“I was interested in applying to the command’s SSEP because I really enjoyed the project that I worked on during the summer, and the experience of consistently learning from my mentors,” Plascencia said.
Dooley also helped her fill out the SSEP application, and later notified Plascencia she was accepted into the program and would start working at the command in January 2020.
Plascencia currently works in the command’s technology office under Dooley —who stepped up once again to help her fill out the more extensive SMART Scholarship application.
“During my NREIP internship there was a presentation given to all the interns about various programs, including the SMART Scholarship,” Plascencia said. “The application required three letters of recommendations, so I did get some help with filling out this portion of the application.”
Dooley wrote one of the three letters of recommendation, along with Plascencia’s computer science professor at Ventura College and the school’s student government supervisor, who worked with Plascencia when she was vice president of the Associate Students of Ventura College.
And once again, it was Dooley who informed Plascencia last month—in advance of the official email—she was one of a select group of students nationwide to share in the $41 million SMART Scholarship disbursement.
“She has really helped me out tremendously,” Plascencia said.
“Brianda is a smart, dedicated computer scientist and an accomplished student,” Dooley said. “I’m proud that she was able to receive the SMART Scholarship award. I was an NREIP intern-turned SMART scholar, so seeing these programs investing in the next generation is a blessing.
“Dr. Flores has been a great help in creating a path for our NREIP interns at NSWC PHD so they can take advantage of the educational opportunities that the Navy can offer and allow our command to recruit some amazing talent,” Dooley added.
Students who are awarded highly-competitive SMART Scholarships receive benefits including full tuition, annual stipends, book and health insurance allowances and summer internships, among other assistance.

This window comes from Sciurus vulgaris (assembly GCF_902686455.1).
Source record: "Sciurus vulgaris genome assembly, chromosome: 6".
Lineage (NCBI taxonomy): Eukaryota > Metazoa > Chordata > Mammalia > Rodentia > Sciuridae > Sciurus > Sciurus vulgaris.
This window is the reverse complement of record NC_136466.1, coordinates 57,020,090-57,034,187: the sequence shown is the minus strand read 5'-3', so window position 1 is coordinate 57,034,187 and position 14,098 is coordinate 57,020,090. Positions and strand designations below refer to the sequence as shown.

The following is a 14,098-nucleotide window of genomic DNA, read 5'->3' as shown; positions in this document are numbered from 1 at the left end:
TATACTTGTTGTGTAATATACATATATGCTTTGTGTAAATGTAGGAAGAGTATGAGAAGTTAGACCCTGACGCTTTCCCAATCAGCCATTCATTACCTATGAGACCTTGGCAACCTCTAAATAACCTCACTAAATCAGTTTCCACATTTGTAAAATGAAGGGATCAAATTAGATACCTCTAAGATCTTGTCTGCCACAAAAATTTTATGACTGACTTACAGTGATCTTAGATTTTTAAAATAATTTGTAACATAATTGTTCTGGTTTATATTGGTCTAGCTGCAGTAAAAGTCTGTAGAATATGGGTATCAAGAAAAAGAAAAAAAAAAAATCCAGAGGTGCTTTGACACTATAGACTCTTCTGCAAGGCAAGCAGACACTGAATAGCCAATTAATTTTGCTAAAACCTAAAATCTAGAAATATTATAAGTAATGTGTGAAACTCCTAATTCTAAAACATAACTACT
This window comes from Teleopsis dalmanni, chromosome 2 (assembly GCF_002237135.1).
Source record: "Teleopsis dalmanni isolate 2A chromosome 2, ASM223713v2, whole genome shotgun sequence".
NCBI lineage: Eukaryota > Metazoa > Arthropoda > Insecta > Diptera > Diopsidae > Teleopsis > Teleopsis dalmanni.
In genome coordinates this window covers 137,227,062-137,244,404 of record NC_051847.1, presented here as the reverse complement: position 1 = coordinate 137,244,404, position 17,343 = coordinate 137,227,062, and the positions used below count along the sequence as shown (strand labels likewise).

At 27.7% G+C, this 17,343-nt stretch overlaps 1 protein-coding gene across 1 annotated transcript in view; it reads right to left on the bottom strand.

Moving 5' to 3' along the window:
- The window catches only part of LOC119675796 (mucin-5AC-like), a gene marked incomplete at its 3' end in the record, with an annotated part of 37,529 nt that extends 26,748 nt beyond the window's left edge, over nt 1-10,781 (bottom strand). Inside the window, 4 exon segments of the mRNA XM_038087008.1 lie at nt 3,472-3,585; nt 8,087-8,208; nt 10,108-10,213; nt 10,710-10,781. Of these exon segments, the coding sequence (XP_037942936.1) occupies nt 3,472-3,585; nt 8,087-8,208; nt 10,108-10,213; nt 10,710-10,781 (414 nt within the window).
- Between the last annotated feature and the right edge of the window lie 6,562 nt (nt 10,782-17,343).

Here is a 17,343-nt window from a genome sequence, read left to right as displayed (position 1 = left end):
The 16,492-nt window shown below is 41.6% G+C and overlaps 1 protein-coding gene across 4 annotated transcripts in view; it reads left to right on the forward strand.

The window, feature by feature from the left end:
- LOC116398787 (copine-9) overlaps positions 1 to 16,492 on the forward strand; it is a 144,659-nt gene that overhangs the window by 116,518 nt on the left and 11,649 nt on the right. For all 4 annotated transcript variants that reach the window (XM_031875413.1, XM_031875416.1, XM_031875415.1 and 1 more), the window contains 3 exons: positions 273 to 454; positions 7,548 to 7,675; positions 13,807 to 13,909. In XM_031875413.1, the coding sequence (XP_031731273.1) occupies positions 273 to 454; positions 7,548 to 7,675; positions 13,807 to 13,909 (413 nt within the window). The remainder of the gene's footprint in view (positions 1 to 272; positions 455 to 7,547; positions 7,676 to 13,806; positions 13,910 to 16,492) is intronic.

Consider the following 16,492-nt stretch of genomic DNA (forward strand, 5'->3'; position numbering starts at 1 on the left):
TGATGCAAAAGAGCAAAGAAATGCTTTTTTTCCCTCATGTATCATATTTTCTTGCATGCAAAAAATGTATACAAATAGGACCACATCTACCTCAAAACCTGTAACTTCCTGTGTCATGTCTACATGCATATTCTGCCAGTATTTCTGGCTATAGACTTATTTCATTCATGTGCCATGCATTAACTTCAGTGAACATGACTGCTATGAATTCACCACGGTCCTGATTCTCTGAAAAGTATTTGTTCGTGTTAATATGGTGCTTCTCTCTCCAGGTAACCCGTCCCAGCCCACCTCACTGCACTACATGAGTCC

SMART scholarships are awarded for a specific time based on the expectation students will earn their degrees, and can range from a minimum of one and a half years to a maximum of five years per award, depending on degree requirements. Students are required to pay back the scholarship by working with a DOD sponsoring facility for as many years as the scholarship.
For Plascencia and her family, the SMART Scholarship is life-changing.
“I will be transferring to a four-year college this academic school year, and my brother will be transferring the next one,” she said. “My parents want to help pay for our education but paying two academic bills is definitely a big shoe to fill. The scholarship will help relieve some of this financial burden.”
Plascencia has enrolled in online courses at California State University Channel Islands for the fall; however, she has also applied to the University of California, San Diego and will attend there if accepted.
After graduating and working fulltime for the Navy, Plascencia said she hopes to continue in the work she began at NSWC PHD, “researching tools and building prototypes the Navy could benefit from.”
“What I like most about working for the Navy is that we are all working collectively to contribute to the well-being of those defending our freedom on the frontlines,” she said.